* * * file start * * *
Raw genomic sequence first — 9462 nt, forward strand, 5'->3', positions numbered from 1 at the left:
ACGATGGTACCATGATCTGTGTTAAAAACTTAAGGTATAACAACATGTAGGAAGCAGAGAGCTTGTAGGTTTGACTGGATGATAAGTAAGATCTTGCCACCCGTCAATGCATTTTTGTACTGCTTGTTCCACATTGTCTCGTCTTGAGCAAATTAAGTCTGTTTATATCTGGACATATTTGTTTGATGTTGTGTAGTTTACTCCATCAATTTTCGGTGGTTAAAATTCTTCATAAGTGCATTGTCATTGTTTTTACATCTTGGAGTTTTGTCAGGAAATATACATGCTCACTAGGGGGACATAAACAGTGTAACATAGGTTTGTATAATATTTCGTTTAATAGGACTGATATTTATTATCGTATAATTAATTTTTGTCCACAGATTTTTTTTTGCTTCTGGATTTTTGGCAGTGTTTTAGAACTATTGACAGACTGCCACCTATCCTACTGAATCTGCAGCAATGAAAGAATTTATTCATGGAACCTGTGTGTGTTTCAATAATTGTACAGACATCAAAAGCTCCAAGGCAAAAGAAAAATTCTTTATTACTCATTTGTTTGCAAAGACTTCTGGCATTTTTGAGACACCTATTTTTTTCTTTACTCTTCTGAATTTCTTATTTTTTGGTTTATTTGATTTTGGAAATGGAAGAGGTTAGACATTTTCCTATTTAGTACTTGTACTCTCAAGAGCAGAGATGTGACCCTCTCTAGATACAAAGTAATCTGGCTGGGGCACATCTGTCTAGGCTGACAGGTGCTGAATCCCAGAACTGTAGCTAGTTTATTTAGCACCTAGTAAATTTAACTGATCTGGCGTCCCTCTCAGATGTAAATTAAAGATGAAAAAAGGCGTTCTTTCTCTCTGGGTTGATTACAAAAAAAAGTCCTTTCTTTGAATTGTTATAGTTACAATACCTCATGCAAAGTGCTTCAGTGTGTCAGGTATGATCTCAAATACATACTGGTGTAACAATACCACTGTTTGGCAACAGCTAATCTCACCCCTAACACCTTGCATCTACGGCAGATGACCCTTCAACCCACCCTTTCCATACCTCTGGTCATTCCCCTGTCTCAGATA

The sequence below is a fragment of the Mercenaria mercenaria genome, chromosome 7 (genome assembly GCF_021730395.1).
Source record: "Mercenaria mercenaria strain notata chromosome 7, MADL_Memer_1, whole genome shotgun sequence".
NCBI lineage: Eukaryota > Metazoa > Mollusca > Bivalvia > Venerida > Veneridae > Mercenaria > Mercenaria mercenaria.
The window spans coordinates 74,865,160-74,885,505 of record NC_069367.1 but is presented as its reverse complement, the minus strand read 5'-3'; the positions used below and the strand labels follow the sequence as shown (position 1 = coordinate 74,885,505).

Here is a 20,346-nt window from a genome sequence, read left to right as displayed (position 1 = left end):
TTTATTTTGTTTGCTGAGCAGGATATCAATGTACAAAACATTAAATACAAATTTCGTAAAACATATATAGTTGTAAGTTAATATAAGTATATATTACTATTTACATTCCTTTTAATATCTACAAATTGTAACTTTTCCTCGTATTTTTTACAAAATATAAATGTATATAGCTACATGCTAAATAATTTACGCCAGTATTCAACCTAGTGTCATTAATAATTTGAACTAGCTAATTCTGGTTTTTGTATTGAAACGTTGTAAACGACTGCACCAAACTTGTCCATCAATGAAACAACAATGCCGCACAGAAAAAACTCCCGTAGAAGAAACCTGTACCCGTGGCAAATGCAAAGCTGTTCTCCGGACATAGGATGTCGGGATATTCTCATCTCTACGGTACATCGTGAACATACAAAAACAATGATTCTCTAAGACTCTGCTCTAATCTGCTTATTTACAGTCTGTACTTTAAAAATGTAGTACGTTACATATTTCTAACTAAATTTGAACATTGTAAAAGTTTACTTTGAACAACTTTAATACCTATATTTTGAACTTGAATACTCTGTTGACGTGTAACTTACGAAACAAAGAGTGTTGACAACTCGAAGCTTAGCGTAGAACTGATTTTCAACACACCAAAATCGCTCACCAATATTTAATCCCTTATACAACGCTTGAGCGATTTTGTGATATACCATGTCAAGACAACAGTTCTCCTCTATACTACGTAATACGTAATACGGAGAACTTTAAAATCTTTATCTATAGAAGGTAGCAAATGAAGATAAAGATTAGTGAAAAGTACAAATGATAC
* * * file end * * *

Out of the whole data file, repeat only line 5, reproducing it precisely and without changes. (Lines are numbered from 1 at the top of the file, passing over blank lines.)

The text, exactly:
NCBI lineage: Eukaryota > Metazoa > Mollusca > Bivalvia > Venerida > Veneridae > Mercenaria > Mercenaria mercenaria.